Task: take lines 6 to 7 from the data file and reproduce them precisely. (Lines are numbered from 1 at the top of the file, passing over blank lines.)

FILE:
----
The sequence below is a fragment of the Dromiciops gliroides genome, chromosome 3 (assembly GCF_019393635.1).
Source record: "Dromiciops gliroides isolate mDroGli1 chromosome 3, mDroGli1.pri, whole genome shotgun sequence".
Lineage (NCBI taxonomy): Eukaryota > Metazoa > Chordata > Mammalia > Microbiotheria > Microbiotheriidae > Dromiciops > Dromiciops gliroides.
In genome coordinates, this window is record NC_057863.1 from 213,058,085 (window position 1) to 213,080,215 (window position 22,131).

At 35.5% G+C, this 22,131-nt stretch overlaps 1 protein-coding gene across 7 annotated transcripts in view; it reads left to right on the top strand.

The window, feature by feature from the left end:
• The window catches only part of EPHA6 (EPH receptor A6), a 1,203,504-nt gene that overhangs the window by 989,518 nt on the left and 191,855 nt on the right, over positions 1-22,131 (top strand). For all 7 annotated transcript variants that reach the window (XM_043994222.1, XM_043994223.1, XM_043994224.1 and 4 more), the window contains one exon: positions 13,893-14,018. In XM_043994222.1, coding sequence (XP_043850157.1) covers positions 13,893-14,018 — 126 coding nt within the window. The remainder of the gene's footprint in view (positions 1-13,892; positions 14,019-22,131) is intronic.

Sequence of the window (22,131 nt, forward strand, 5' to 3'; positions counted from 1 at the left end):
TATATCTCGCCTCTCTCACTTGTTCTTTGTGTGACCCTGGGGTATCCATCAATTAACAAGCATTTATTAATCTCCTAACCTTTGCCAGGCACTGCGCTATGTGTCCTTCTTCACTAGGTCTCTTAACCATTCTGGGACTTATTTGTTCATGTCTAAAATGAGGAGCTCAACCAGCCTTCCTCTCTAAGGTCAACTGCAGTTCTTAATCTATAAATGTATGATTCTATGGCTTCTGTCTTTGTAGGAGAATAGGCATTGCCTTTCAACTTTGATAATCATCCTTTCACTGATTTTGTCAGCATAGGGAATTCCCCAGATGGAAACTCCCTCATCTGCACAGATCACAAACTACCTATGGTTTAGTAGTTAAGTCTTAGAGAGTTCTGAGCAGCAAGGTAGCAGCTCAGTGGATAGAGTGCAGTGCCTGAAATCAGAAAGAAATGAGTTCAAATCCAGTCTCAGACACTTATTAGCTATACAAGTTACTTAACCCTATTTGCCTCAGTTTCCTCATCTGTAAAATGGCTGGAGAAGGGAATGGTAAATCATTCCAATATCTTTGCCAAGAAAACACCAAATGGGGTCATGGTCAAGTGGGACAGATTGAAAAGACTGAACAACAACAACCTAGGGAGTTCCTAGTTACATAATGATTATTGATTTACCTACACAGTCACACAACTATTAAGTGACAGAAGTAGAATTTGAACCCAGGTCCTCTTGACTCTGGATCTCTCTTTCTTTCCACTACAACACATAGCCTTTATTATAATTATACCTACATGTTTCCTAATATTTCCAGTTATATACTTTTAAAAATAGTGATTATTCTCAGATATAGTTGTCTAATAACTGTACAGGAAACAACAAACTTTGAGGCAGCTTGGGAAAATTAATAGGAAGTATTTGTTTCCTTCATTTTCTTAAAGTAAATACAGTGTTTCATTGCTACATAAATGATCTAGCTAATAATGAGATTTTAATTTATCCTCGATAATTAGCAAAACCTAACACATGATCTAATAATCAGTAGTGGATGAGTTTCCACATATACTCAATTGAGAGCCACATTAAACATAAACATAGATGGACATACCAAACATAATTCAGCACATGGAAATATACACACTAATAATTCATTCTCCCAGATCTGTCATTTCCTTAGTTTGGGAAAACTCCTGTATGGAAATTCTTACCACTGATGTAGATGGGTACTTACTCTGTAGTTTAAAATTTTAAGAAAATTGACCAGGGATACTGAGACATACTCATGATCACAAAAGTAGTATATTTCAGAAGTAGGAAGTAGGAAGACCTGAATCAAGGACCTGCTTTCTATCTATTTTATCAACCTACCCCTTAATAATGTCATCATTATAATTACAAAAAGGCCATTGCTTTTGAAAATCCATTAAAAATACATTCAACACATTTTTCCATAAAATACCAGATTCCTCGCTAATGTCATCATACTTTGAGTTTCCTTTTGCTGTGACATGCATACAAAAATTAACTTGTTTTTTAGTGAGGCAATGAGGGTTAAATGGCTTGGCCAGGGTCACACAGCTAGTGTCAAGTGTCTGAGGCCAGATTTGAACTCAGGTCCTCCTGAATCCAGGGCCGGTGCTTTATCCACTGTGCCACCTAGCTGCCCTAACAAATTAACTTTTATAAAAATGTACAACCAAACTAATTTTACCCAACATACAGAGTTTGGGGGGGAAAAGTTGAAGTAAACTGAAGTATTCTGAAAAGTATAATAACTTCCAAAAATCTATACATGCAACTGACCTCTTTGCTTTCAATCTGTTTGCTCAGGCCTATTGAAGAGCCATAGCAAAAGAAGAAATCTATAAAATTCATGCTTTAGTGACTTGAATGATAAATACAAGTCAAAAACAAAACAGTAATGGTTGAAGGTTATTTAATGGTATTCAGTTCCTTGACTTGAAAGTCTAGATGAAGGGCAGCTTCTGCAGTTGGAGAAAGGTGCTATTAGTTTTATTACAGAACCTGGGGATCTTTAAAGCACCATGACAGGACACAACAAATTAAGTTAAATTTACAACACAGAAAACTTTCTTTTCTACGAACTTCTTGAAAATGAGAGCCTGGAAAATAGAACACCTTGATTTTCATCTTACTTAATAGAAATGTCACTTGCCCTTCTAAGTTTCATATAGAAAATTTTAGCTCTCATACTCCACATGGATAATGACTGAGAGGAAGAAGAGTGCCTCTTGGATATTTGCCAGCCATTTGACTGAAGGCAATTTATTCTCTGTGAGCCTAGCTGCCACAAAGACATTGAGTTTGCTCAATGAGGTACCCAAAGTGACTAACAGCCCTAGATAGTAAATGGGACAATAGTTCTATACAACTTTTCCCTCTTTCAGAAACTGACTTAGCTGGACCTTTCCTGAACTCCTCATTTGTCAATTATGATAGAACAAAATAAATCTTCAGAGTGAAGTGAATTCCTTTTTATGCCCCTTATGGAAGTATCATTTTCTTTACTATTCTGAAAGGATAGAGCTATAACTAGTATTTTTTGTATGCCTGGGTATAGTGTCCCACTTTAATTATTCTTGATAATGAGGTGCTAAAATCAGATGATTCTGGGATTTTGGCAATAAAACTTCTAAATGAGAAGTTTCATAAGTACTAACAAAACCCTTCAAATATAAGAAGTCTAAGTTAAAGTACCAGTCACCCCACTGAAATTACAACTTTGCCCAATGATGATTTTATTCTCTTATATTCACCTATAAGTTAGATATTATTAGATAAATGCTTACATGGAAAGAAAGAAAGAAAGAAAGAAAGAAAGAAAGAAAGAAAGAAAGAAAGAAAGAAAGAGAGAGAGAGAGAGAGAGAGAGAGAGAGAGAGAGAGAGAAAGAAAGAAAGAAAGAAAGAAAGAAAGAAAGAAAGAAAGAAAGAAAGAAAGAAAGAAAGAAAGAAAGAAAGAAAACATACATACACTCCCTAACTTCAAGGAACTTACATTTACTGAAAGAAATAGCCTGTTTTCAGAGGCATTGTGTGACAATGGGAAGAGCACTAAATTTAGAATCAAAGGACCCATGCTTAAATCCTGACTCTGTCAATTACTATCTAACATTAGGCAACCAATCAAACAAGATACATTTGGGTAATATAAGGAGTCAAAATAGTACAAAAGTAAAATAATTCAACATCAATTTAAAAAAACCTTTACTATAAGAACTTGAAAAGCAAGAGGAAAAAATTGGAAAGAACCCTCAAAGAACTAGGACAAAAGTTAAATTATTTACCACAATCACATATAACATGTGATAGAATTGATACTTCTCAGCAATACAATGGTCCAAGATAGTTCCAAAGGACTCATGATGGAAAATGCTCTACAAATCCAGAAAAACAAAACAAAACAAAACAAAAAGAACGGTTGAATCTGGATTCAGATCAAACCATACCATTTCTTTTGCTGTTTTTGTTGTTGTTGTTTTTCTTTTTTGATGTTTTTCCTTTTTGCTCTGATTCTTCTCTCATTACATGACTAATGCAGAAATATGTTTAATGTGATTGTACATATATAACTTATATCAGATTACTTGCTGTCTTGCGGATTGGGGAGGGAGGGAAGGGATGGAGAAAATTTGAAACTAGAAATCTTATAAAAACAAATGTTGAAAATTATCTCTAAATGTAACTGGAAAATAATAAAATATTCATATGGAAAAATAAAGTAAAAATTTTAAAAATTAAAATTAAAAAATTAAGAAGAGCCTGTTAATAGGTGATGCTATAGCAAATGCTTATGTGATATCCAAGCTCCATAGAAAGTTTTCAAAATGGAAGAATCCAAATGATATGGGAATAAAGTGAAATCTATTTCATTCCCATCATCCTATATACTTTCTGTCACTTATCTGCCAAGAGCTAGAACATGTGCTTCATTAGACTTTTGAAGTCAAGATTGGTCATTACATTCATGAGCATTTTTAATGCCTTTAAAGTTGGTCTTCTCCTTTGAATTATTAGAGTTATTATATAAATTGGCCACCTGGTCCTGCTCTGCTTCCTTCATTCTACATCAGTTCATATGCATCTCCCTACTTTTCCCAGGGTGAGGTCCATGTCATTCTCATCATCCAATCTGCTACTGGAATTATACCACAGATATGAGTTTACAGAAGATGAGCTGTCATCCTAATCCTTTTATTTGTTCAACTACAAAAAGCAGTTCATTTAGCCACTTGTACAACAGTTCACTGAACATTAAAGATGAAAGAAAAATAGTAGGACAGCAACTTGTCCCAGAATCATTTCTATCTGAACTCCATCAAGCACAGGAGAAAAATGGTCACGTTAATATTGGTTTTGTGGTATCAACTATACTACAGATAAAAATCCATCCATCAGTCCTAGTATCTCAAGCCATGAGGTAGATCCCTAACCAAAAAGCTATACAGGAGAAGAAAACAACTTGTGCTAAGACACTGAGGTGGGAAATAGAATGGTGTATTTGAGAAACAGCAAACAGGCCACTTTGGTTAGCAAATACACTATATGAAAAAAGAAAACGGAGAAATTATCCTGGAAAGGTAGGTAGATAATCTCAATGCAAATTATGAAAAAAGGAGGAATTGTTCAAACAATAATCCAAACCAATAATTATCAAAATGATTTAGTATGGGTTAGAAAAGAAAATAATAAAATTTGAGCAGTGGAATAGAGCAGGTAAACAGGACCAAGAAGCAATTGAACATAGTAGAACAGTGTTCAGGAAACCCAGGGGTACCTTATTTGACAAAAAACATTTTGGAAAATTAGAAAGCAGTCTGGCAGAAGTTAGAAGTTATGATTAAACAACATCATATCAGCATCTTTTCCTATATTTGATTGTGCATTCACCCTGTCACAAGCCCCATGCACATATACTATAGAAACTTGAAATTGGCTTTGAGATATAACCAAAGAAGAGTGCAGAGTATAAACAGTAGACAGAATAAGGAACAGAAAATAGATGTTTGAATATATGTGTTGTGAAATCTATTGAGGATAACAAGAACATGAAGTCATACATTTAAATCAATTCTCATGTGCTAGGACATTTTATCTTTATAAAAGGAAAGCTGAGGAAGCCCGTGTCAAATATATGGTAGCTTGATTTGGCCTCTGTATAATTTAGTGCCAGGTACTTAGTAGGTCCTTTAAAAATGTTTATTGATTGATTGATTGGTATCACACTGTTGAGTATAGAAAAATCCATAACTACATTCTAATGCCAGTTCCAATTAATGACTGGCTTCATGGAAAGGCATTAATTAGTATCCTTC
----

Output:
The window, feature by feature from the left end:
• The window catches only part of EPHA6 (EPH receptor A6), a 1,203,504-nt gene that overhangs the window by 989,518 nt on the left and 191,855 nt on the right, over positions 1-22,131 (top strand). For all 7 annotated transcript variants that reach the window (XM_043994222.1, XM_043994223.1, XM_043994224.1 and 4 more), the window contains one exon: positions 13,893-14,018. In XM_043994222.1, coding sequence (XP_043850157.1) covers positions 13,893-14,018 — 126 coding nt within the window. The remainder of the gene's footprint in view (positions 1-13,892; positions 14,019-22,131) is intronic.